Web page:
By MARIAN WANG/ProPublica Tickle fights vs. groping. Salty language vs. sexual harassment. For those who’ve been following the media circus around ex-Rep. Eric Massa (D-NY), there’s been quite a lot to follow. Nonetheless, on Wednesday the House ethics committee closed its investigation into Massa, claiming his resignation rendered any findings “irrelevant” and put him “outside […]
A former New Orleans police officer is under investigation for shooting Henry Glover outside an Algiers strip mall four days after Hurricane Katrina, the first act in a bizarre chain of events that has led to a massive federal probe into the city’s Police Department. Over the past year, the U.S. Department of Justice has interviewed scores of officers in an effort to determine how the 31-year-old Glover died, as well as whether officers may have tried to cover up his death.
As the U.S. Chamber of Commerce and the White House are trying to minimize their differences, a brewing battle at OSHA over a workplace injury reporting rule illustrates how tough that could become given the administration’s pro-labor leanings.
Chase Home Finance has rejected some mortgage modifications because it considered the homeowners’ hardships to be temporary. The Treasury Department has since barred that practice, but those homeowners are left struggling to avoid foreclosure.
Dr. Howard Frumkin, the embattled director of a little-known but important division of the Centers for Disease Control and Prevention, has been reassigned to a position with less authority, a smaller staff and a lower budget. For the past two years he had endured scathing criticism from Congress and the media for the CDC’s poor handling of public health problems created by the formaldehyde-contaminated trailers that the government provided to Hurricane Katrina victims.
An examination shows how mortgage servicers have created unnecessary hurdles to getting loan-mods and have violated the government’s rules for the program. “There’s a real resistance on the servicers’ part to making permanent modifications,” said Diane Thompson of the National Consumer Law Center.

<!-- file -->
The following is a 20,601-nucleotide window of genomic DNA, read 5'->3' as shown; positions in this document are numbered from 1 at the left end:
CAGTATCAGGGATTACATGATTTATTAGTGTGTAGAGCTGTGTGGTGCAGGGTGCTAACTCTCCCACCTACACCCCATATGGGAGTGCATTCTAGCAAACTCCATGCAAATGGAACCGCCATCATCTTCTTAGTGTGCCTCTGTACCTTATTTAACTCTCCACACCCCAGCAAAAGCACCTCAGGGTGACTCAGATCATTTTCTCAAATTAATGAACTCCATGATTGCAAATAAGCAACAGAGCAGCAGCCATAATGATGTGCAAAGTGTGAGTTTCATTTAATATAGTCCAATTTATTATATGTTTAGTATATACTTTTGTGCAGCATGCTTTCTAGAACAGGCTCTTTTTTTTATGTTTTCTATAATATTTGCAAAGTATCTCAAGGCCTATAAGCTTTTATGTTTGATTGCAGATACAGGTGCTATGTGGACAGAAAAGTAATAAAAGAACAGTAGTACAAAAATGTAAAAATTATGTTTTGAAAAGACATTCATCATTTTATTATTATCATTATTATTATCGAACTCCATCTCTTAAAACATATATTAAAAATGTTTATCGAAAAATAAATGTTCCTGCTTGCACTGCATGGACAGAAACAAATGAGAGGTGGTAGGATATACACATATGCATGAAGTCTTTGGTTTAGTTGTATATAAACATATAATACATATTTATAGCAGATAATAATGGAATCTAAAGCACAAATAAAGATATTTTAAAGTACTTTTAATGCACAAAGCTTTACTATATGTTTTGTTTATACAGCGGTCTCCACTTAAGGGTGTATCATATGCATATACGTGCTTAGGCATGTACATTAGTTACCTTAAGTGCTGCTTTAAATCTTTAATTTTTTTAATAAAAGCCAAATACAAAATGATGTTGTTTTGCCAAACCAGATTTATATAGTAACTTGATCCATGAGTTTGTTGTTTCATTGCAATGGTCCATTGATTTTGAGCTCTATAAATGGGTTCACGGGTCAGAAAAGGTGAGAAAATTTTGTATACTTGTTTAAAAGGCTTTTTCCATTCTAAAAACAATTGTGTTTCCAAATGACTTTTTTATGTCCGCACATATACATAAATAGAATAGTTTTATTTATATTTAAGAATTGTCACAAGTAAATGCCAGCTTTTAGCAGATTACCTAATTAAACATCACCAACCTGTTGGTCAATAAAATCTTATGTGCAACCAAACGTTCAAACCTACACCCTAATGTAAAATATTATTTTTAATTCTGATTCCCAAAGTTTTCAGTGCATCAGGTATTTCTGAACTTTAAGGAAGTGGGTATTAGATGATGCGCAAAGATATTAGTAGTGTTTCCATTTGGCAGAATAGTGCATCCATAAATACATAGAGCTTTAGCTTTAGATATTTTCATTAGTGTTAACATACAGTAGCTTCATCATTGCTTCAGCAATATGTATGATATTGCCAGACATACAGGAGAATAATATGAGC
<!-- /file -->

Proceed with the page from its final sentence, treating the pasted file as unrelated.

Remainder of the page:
Open government advocates got an early holiday gift from the White House today. The Office of Management and Budget released the detailed directive to federal agencies on transparency that President Barack Obama called for on his second day in office. The 11-page directive sets out specific tasks for agencies and gives them deadlines.
Over a decade-long period, AstraZeneca paid Chicago’s Michael Reinstein nearly half a million dollars to promote their antipsychotic. However, internal emails show that executives had doubts about Reinstein’s claim that their drug, Seroquel, helped patients lose weight.
Last week, the House Financial Services Committee voted to establish a new Consumer Financial Protection Agency. The agency would have broad authority – but thanks to fierce lobbying, it’ll also have big gaps. Consumer advocates point to an exemption for auto dealers as one that’s particularly worrisome.
Six years ago, a group of lawmakers and aides crafted Medicare Part D, the prescription drug program for seniors that has produced billions of dollars of profits for pharmaceutical companies. Today, at least 25 of those key players are back, but this time they’re lobbyists, trying to persuade their former colleagues to protect the lucrative system during the health care reform negotiations.
On Thursday, the government released data claiming $16 billion in stimulus money has saved or created 30,383 jobs. Extrapolating those numbers, the administration’s chief economist estimated total stimulus spending would mean more than 1 million new or saved jobs. But do the 30,000 jobs represent a good return? And since the federal contracts for which data was reported this week represent just a sliver of the overall stimulus package, what do they really say about the impact of the stimulus as a whole?
By T. CHRISTIAN MILLER/ProPublica Reporting from Central Point, Ore. – A nurse rocked him awake as pale dawn light crept into the room. “C’mon now, c’mon,” the nurse murmured. “Time to get up.” Reggie Lane was once a hulking man of 260 pounds. Friends called him “Big Dad.” Now, he weighed less than 200 pounds […]
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Some criminals have their photos and crimes plastered all over the Internet, so people know who they are and what they did. Not politicians -- until now. The Crooked Politician Registry is an archive of info on public servants who crossed the line.
do it yourself corruption investigation
Most public corruption cases in Georgia are prosecuted in federal court. The U.S. attorney for North Georgia, including metro Atlanta, has an excellent Web site with archived news releases on prominent cases.
Federal court files may be searched online for a nominal fee through PACER. (The first $10 a year of searches are free.)
With the right keywords, online search engines will also turn up news releases or court rulings on a particular case at no cost.